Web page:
I’ve been writing stories since I was a very young child. Back then, my writing interests were mainly in a Western genre, owing to my Dad being a HUGE Western movie fan. My mother worked at a local library and one day she brought home several books she hoped would keep me occupied throughout the summer months while I was out of school. Several of those books were written by author Victoria Holt. Needless to say, I was hooked on romance. After I threw out the Western manuscript I had written, I delved into the romance genre with hearty gusto, reading every book I could find. In later years, after marrying a racecar driver, a neighbor tossed an old laptop over the fence in our backyard into my husband’s arms, as he wanted to help with my husband’s racing career. I got curious about the computer, sat down one day and starting writing on the notepad, only to discover, to my absolute horror, that I couldn’t save my work. I bought a new computer and have been writing since. After writing my first manuscript, I realized I wanted to write a book about pirates that was more true to the reality of their real lives than is usually portrayed in books and film. Having only the limited knowledge of what I had seen in paper and moves, I took a year off in order to do historical research, learning about pirates and their ships, weapons, clothing and, language. I even read the WEBSTER’S dictionary so I could use words for the time period I write about. BLACKHEART is my first published manuscript. Currently I live in Littleton Colorado with my husband and our cat Ransom.





Friday, August 18, 2017

Scandal's Child by Pamela Gibson

SCANDAL'S CHILD
by Pamela Gibson

Genre: Regency Romance







Miranda Comstock, widowed and impoverished, accepts a position in London caring for a child who was blinded in a fire. When she discovers the child’s mysterious guardian is the lover who seduced and abandoned her five years earlier, her first thought is to flee. But nine-year-old Phoebe depends on her and is blossoming under her care.


Jeremy Montague returns from Jamaica to take up his duties as the new Earl of Longley and is shocked to find his former lover is his ward’s nurse. Believing she played him for a fool, he vows to remove her from his household, especially when she played him for a fool, he vows to remove her from his household,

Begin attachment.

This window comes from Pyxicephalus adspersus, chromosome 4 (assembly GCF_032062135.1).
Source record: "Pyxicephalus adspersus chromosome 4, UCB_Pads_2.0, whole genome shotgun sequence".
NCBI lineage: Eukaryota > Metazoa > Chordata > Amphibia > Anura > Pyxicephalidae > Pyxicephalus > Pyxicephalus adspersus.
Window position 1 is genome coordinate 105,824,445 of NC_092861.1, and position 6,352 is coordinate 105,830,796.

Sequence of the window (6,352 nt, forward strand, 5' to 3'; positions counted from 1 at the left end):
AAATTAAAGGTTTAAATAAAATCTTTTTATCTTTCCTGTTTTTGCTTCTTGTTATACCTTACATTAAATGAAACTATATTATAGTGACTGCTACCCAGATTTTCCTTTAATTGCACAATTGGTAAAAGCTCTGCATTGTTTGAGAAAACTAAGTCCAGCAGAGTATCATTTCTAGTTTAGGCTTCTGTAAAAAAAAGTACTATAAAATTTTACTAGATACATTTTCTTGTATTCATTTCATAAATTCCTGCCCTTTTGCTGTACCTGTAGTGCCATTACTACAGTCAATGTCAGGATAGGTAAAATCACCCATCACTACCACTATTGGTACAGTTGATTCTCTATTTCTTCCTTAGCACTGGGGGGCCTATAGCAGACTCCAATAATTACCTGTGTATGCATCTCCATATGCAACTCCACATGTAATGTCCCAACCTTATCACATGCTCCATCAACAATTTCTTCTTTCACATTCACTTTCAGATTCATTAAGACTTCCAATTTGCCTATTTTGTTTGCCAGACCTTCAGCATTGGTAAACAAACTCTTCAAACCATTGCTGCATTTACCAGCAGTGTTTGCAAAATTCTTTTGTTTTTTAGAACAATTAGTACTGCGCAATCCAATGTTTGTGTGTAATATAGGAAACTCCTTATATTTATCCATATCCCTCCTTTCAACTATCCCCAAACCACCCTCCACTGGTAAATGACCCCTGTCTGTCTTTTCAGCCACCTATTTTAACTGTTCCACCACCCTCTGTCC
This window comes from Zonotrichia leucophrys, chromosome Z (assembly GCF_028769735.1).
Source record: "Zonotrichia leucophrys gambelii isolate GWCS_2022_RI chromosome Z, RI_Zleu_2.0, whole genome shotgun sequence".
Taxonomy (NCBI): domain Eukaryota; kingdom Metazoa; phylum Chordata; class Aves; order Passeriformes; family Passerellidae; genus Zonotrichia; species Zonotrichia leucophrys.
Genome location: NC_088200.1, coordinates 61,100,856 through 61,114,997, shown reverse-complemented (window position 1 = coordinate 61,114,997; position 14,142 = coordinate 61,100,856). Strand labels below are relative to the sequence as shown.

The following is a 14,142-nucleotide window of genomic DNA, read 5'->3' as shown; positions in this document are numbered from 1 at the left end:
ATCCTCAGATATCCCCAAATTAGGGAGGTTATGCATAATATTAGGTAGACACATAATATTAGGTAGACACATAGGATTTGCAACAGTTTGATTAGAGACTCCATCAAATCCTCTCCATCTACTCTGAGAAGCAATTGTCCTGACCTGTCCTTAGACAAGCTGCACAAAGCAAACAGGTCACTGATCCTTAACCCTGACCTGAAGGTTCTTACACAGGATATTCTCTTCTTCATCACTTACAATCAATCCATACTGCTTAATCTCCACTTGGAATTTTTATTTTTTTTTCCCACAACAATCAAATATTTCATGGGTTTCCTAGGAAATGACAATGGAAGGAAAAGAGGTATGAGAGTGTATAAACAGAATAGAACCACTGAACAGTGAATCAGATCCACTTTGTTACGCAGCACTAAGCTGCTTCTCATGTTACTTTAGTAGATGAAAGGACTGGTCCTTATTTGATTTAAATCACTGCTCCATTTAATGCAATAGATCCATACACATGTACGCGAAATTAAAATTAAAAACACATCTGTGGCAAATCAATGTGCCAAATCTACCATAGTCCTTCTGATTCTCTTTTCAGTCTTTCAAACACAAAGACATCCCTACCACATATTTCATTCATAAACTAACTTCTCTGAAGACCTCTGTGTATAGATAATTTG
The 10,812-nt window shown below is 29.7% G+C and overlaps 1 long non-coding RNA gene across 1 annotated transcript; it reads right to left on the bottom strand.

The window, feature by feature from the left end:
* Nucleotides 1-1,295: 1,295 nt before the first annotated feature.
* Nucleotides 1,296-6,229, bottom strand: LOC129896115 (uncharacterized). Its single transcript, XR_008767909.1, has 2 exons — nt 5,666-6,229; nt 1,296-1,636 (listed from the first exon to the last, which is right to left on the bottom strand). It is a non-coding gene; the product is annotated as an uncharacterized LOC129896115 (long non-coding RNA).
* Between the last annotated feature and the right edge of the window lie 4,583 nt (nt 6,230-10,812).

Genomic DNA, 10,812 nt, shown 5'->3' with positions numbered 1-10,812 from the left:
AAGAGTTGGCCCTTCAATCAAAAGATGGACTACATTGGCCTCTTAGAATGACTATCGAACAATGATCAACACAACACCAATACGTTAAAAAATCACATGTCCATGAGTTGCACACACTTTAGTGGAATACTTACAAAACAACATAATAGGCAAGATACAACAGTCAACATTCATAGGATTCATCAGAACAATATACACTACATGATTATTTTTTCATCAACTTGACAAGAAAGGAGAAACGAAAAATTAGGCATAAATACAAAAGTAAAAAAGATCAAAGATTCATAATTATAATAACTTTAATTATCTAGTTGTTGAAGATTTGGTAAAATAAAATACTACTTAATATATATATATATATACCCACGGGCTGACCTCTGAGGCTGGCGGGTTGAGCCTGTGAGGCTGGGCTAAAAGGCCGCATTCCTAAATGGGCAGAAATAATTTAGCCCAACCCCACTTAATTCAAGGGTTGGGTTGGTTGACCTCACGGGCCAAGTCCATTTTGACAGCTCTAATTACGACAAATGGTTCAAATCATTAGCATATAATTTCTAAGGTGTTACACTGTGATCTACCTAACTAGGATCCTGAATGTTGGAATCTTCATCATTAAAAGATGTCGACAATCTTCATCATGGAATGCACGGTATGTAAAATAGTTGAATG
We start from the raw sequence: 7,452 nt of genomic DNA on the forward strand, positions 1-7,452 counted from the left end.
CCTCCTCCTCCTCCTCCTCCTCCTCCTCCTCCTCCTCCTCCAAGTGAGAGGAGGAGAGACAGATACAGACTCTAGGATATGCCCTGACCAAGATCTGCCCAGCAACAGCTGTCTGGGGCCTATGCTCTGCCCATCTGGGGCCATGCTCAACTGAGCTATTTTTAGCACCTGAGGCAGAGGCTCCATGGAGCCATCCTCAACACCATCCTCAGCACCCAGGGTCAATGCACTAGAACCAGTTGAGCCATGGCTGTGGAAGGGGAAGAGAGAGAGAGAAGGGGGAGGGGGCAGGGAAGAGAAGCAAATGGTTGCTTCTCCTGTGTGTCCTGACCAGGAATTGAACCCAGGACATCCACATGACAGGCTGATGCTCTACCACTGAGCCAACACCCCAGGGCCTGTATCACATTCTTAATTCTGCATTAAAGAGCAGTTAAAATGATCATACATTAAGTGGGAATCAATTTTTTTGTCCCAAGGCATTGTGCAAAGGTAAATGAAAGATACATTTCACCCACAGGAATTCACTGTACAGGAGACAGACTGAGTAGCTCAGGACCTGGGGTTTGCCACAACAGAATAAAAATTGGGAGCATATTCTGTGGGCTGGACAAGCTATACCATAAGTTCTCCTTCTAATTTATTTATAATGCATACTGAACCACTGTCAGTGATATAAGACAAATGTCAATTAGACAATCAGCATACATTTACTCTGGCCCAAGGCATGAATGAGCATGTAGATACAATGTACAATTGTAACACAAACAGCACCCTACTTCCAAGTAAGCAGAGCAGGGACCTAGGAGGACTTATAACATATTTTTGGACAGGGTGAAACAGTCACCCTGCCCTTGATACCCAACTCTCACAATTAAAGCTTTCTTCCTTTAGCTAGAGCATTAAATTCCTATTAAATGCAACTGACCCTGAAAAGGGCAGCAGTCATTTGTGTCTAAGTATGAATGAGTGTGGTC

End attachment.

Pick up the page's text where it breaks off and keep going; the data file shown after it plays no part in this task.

But there is a mystery afoot involving a long-ago disappearance, Miranda’s resemblance to a society debutante, and the child’s suppressed memories of the fire, which are starting to emerge. As Phoebe’s memories become sharper, Jeremy begins to suspect that he and Miranda were pawns in a twisted game. And both must learn to trust again, if they are to find their way back into each other’s hearts.






A glass of brandy awaited her when Miranda reached the parlor. Jeremy handed it to her without asking, and she accepted it gratefully. The fiery liquid brought her back to reality.


As she sat in the chair in her room, watching Phoebe go to sleep, a languid feeling had overtaken her. Her fight and energy had dissolved once she knew the girl was safe. All she wanted was to sink back into sleep. Now she was wide awake again, although her arms and legs still threatened to buckle under her.


Jeremy leaned against the mantle. She hadn’t noticed in the flurry of activity he’d lost his cravat and he was not wearing a waistcoat. Her only thoughts had been for Phoebe. Now every nerve ending was on edge as she studied his tall frame, his tight pantaloons, and the dark curls peeking from the top of his unfastened shirt. She remembered how soft they had felt against her bare breasts, how they tickled her nose when she lowered her lips to coax his nipples into hard buds. Warmth seeped between her thighs, making her squirm in the hard chair she had chosen. Shaking her head, she took a deep swig of the amber liquid and swallowed, making herself choke.


“Are you all right?” He came over and patted her back as she leaned forward.


“I am not accustomed to strong spirits,” she said between coughs.


“I’m sure you are not, but we all needed some tonight. Or is it morning?”


As if in response, the clock on a nearby table chimed twice.


Miranda blinked and gritted her teeth. Remember, this is the man who deceived you, who already had a mistress and a child when he was promising to marry you. This is the man who sailed away without a word, who never sent a letter, who left you enceinte and alone.


Be fair, he didn’t know you were increasing.


She stilled her inner voice and answered the question.


“It is morning as you heard. Shall we get on with this discussion, so we can all get some sleep?”


He sauntered over to the chair opposite hers and sat down. His lips were drawn in a straight line, and his eyes were cold.


“Now then, tell me exactly how this happened.” He lifted the crystal glass to his lips and drank deeply. Candlelight sparkled from its beveled surface. Miranda watched in fascination as points of light seemed to blur in front of her eyes.


“Miranda? Did you hear me?” He gave her arm a gentle shake. “Are you awake?”


He’d called her Miranda. She blinked and refocused on his lips. That was a mistake. All she could think about was how she longed to taste them, how she burned for the feel of them on her neck and breasts and thighs.